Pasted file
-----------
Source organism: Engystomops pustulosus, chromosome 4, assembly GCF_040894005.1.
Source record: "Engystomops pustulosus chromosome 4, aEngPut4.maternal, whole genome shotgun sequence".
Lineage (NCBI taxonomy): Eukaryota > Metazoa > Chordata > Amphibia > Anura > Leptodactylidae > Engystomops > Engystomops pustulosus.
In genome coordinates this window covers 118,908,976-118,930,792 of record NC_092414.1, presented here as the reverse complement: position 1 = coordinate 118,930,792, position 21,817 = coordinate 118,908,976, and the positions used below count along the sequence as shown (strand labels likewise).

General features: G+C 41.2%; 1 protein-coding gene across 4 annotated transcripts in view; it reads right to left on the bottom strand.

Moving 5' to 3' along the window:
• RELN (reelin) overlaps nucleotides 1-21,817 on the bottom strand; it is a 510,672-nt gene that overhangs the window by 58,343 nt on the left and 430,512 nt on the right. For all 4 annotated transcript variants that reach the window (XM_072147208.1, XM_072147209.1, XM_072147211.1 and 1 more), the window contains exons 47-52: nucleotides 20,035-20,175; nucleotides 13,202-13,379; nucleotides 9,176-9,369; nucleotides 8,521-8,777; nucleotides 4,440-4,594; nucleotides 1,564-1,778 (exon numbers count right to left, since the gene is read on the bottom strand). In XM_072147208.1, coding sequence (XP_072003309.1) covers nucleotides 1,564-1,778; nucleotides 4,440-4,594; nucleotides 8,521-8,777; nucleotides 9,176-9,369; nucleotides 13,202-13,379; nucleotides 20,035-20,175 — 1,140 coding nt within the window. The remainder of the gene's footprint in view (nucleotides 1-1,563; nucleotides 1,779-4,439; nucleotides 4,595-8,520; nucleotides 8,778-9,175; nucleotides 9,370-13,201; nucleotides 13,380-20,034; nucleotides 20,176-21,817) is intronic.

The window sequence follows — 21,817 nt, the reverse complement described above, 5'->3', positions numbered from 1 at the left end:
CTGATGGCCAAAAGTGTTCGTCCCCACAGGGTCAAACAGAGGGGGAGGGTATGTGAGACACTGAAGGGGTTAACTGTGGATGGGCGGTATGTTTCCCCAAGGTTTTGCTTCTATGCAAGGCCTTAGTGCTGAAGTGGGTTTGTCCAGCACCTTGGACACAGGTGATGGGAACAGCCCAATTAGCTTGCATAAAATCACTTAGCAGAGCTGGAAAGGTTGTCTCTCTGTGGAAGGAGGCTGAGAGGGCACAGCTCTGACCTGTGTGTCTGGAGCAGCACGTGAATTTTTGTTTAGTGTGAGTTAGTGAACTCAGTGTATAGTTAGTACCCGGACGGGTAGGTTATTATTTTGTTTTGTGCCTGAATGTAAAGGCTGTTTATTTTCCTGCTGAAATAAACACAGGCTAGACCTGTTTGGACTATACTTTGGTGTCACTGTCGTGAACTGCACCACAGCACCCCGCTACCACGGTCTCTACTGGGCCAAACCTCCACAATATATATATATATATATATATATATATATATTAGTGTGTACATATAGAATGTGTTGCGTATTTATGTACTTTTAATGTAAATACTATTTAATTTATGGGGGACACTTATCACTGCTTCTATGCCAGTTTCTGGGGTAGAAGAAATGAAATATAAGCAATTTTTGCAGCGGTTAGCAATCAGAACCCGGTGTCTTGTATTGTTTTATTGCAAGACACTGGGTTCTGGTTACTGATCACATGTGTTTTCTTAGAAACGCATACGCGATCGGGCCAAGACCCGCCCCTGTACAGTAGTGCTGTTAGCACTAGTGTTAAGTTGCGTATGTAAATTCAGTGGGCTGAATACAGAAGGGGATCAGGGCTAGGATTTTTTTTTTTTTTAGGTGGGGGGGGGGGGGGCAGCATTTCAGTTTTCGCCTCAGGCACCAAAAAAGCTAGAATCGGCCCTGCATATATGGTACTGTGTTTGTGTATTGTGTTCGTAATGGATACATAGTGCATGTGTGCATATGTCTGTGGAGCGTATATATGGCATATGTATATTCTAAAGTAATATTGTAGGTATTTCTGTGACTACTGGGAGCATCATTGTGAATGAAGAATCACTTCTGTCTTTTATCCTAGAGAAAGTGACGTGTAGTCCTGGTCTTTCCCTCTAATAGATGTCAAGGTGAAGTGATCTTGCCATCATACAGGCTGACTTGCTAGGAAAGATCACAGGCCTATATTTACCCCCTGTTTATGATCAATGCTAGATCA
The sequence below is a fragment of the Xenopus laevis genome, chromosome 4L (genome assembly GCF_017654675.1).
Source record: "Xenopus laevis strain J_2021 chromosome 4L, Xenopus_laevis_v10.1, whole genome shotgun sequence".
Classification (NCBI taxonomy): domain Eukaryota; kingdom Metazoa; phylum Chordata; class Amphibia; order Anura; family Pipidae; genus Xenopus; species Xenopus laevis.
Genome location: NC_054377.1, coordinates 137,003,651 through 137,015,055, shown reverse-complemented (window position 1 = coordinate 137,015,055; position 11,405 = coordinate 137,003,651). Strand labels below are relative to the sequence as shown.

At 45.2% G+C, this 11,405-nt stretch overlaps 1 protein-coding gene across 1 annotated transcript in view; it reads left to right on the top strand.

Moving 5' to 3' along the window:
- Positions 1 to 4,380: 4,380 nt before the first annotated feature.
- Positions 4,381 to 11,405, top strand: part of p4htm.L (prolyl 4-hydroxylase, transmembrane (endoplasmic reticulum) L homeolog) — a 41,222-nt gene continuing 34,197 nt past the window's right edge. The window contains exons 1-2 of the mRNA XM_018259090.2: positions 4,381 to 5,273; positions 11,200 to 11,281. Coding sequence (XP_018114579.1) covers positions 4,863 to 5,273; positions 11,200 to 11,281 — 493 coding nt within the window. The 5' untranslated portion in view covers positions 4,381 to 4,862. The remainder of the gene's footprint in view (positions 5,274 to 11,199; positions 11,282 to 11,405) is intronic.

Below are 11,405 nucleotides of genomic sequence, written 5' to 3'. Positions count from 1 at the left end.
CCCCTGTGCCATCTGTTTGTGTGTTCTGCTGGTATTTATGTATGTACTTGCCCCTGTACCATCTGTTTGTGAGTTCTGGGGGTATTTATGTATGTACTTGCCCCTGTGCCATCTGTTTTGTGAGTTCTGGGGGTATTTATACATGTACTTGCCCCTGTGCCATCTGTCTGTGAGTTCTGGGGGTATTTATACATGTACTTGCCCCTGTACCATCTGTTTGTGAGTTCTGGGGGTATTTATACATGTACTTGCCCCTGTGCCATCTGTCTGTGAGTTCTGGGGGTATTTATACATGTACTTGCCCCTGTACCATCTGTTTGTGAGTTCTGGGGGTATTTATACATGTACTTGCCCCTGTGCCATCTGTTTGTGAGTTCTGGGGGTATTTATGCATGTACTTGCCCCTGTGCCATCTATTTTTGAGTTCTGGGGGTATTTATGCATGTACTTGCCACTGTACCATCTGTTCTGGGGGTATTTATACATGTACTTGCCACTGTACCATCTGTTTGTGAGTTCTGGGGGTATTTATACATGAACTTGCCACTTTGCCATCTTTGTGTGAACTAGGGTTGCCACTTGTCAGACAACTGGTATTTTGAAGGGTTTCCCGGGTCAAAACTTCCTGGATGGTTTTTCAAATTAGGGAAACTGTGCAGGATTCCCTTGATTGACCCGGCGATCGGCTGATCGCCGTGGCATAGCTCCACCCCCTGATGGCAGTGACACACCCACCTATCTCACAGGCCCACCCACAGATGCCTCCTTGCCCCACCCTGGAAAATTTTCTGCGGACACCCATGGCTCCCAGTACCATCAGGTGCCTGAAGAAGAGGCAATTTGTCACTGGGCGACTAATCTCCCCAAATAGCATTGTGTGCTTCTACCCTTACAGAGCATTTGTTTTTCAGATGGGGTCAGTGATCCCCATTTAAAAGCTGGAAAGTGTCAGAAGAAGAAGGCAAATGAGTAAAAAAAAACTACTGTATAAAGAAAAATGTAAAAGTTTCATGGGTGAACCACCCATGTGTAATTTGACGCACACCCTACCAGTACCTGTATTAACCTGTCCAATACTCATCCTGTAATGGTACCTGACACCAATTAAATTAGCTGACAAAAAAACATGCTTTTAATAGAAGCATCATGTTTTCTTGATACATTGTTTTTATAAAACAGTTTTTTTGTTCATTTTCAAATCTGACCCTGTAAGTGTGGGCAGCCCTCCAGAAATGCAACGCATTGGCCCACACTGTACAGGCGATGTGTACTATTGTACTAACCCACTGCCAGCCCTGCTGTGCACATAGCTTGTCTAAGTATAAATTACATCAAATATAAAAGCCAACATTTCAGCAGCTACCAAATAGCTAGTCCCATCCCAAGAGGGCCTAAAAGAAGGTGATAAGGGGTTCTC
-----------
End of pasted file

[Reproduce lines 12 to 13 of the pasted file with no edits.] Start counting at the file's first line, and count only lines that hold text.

Classification (NCBI taxonomy): domain Eukaryota; kingdom Metazoa; phylum Chordata; class Amphibia; order Anura; family Pipidae; genus Xenopus; species Xenopus laevis.
Genome location: NC_054377.1, coordinates 137,003,651 through 137,015,055, shown reverse-complemented (window position 1 = coordinate 137,015,055; position 11,405 = coordinate 137,003,651). Strand labels below are relative to the sequence as shown.